HP May Still Face Tough Decisions
Brought in last year to replace the ousted Leo Apotheker, Whitman quickly gave the no. 1 PC maker some much-needed strategic direction. Quickly nixing Apotheker's controversial plan for a potential PC spinoff, the new CEO took the bold move of merging HP's PC and printer divisions. Whitman also opted to open source the acclaimed webOS operating system and oversaw HP's support for ARM's(ARMH) low-power chips.
In May, Whitman made one of her toughest decisions yet as the Dow component announced plans to cut 27,000 jobs, or 8% of its total workforce, as part of its broader restructuring.
UBS analyst Steven Milunovich acknowledges that Whitman is "making smart moves" such as centralizing the firm's strategy, sales and marketing, but warns that this may not be enough to succeed.
"We question whether HP is 'better together' and that it might be 'smart to be apart,' specifically spinning off printers and PCs," he explained, in a note released on Tuesday. "HP lacks the pure enterprise focus of IBM(IBM) and EMC(EMC) yet will have trouble competing for consumers without strong tablet and phone businesses like Apple(AAPL) and Samsung."
PCs and printers are, of course, key parts of HP, accounting for just over half of the company's second-quarter revenue. The products are also seen as a way for HP to sell additional products and services, particularly in the enterprise market. Analysts, however, have already warned that the PC and printer merger is hardly a profit-laden silver bullet.
HP is also facing significant financial headwinds, according to Milunovich, as the tech sector wrestles with a cautious spending climate. Set against this backdrop, the analyst initiated coverage of HP with a sell rating and $16 price target on Tuesday.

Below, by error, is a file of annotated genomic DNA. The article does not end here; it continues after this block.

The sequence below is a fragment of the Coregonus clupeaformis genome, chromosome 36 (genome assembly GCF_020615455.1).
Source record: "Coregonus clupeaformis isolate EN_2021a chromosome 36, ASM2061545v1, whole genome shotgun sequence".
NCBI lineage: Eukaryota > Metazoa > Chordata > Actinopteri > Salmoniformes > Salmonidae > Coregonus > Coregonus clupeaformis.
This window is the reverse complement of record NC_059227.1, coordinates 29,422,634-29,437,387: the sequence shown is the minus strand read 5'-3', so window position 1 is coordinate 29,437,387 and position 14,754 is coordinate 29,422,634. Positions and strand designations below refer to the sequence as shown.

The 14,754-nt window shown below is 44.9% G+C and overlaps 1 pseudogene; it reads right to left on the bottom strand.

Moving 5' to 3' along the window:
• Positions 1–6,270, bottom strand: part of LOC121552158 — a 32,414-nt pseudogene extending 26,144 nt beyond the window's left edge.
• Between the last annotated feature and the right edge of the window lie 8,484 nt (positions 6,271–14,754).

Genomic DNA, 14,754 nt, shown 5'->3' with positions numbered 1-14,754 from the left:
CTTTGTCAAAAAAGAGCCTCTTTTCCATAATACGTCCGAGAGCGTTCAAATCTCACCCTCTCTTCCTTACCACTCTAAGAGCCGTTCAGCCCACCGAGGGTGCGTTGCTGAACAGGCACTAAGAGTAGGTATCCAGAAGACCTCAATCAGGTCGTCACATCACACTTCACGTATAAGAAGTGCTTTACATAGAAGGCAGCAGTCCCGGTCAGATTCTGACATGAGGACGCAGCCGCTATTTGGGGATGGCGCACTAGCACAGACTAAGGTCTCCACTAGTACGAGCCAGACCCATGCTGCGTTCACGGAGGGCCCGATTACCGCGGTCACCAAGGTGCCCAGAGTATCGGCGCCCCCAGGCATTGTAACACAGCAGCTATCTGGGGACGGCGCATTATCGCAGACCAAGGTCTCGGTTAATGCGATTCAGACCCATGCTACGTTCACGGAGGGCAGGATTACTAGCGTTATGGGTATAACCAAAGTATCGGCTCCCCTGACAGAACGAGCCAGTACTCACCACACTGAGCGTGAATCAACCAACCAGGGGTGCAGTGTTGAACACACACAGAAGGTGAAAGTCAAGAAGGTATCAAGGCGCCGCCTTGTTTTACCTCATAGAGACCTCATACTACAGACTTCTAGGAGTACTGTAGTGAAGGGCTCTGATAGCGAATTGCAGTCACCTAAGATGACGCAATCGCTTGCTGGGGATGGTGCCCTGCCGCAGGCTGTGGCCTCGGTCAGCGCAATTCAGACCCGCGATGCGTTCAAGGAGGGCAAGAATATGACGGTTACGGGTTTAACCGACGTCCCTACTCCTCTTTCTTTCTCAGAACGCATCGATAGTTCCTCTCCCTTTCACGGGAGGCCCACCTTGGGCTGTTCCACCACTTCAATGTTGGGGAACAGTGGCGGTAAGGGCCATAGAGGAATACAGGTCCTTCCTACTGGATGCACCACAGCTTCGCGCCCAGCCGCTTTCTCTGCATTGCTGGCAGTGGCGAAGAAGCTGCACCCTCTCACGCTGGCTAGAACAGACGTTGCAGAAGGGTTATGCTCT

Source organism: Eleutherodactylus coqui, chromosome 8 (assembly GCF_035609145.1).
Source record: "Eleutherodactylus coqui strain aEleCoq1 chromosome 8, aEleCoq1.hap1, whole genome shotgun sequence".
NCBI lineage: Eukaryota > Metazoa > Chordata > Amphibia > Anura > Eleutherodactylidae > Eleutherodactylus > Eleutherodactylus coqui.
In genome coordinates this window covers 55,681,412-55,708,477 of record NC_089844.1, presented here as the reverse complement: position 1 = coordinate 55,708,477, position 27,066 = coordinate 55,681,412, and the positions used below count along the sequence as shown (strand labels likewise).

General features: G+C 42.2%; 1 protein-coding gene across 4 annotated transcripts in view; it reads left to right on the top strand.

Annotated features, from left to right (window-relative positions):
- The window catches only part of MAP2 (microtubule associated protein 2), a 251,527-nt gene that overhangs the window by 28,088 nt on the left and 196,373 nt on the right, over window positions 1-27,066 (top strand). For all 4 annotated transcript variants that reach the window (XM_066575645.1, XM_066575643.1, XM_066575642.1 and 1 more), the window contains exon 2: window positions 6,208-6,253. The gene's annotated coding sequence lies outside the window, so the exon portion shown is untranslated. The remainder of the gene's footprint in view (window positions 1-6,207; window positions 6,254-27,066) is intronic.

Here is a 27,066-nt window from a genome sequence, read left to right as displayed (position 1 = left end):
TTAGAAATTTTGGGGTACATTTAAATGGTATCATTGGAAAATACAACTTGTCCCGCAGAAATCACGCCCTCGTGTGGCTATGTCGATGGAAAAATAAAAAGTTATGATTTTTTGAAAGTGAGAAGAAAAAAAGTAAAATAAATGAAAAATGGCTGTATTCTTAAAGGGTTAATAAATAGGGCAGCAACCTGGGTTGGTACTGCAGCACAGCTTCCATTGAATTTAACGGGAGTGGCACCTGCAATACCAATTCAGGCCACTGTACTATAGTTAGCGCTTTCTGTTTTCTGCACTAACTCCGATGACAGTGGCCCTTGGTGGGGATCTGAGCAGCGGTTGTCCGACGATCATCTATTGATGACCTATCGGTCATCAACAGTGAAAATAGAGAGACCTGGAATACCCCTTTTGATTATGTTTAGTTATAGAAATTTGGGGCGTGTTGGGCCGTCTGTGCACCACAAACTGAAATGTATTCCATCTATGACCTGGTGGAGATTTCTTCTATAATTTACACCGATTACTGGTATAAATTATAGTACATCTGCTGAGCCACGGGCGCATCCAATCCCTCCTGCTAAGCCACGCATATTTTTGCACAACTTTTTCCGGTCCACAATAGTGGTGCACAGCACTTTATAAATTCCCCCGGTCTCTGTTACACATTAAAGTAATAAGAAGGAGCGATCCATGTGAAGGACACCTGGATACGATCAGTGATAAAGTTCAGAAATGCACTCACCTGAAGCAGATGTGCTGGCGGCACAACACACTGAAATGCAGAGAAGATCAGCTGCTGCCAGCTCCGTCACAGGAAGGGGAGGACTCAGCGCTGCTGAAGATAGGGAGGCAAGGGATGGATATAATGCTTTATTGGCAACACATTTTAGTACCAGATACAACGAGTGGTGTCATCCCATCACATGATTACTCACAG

HP, he explained, faces an uphill financial battle for a number of reasons. These include declining printer sales, enterprises downsizing their services, execution issues and PC profits coming under pressure.
Last month, HP's printer rival Lexmark(LXK) cut its second-quarter outlook, citing a weaker-than-expected demand environment, particularly in Europe, and unfavorable changes in currency exchange rates.
Like its rival, HP is especially vulnerable to spending patterns on the other side of the Atlantic. Europe, the Middle East and Africa (EMEA) accounted for more than a third of the company's second-quarter revenue, even after declining 7% year-over-year.
"HP's high exposure to Europe remains a significant risk," explained Brian White, an analyst at Topeka Capital Markets, in a note. "We view HP's multi-year restructuring program as a step in the right direction in making the Company more competitive; however, we believe this will take time to play out."